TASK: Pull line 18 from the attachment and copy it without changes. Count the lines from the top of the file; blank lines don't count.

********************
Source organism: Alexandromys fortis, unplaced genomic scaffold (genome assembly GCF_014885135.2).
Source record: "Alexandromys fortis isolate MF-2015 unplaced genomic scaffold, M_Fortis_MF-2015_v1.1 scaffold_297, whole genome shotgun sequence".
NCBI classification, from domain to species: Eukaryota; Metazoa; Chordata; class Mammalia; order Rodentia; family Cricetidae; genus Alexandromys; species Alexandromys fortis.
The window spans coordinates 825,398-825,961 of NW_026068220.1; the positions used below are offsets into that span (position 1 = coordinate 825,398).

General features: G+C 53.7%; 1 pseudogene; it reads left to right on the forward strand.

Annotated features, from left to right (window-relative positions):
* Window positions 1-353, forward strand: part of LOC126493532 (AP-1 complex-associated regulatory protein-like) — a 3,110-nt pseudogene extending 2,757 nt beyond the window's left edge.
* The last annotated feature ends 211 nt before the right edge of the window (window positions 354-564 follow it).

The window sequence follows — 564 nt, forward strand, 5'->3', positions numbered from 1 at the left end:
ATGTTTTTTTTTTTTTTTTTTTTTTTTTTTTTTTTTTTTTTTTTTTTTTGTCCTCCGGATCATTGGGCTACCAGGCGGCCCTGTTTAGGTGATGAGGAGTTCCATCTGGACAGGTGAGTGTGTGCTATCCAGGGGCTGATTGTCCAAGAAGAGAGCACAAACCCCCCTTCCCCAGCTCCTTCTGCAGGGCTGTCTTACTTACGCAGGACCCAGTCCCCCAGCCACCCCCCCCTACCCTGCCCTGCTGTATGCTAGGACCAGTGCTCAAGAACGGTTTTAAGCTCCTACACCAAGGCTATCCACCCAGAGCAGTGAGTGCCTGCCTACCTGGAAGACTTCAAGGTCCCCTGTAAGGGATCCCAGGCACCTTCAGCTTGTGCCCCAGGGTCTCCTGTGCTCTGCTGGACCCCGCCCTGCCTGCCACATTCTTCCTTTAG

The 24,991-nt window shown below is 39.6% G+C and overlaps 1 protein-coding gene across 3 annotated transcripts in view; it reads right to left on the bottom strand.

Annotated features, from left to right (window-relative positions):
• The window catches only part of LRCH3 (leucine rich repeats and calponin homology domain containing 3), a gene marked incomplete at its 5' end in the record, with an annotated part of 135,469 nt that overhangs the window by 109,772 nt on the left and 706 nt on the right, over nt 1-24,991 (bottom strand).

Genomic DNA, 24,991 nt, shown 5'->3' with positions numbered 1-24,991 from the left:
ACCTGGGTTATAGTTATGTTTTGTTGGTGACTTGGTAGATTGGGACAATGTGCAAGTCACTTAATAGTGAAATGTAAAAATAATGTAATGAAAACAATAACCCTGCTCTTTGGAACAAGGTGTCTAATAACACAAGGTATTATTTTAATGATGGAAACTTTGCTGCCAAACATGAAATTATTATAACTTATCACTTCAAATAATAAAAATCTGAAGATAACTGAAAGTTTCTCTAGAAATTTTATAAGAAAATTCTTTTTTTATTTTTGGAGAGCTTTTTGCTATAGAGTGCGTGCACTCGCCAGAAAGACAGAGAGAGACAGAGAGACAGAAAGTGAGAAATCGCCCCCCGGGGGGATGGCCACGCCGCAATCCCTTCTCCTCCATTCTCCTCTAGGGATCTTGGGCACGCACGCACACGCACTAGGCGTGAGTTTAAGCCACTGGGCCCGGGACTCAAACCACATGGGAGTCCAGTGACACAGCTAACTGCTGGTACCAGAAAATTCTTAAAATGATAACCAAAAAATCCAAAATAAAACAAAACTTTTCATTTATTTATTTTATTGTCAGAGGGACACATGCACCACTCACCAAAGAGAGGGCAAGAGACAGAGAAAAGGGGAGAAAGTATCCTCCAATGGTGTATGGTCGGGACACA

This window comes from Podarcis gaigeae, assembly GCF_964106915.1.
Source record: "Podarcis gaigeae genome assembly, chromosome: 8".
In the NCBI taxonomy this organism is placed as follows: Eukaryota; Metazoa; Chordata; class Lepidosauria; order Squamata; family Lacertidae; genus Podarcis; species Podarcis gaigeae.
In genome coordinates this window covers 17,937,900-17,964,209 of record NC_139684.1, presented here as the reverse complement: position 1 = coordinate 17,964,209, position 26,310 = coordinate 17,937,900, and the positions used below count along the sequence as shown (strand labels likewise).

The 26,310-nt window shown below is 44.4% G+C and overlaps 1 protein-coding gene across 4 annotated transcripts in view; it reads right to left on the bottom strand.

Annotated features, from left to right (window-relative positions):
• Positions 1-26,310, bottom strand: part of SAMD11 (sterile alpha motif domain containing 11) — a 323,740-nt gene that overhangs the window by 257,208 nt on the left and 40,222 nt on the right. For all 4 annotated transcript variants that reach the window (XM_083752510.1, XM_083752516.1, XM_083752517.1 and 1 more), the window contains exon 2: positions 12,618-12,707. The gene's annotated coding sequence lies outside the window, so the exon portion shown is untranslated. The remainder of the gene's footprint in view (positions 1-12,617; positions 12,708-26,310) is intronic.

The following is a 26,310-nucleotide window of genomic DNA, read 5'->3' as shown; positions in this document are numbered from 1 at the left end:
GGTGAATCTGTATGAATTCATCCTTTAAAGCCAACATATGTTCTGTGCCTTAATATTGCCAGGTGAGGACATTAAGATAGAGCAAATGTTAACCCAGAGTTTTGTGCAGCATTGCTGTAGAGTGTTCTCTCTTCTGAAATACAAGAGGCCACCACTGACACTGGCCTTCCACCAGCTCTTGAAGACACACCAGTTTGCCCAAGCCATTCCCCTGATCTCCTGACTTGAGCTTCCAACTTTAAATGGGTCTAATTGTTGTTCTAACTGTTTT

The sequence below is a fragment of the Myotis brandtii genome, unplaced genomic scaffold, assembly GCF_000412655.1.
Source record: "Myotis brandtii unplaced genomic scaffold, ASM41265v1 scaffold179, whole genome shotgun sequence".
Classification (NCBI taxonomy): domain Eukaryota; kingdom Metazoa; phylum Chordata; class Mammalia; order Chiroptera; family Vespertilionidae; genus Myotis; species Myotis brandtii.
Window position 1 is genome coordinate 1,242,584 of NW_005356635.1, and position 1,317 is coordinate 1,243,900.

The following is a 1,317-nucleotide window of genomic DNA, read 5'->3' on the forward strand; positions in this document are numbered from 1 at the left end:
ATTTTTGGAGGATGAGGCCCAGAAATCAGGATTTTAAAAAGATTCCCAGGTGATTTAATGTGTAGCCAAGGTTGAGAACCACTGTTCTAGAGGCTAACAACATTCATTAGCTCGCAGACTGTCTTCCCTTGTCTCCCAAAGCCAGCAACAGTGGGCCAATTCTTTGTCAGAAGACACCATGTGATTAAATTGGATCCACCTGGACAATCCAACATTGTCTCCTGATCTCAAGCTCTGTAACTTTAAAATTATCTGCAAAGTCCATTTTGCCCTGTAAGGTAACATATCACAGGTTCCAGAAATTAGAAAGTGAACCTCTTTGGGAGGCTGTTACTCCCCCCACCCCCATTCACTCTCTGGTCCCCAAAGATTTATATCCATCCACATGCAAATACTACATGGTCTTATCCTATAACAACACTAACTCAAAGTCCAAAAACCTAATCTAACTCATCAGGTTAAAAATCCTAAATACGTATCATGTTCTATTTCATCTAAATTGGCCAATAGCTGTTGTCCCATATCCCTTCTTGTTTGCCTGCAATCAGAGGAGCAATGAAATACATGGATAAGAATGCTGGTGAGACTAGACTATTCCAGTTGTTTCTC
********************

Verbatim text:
In the NCBI taxonomy this organism is placed as follows: Eukaryota; Metazoa; Chordata; class Lepidosauria; order Squamata; family Lacertidae; genus Podarcis; species Podarcis gaigeae.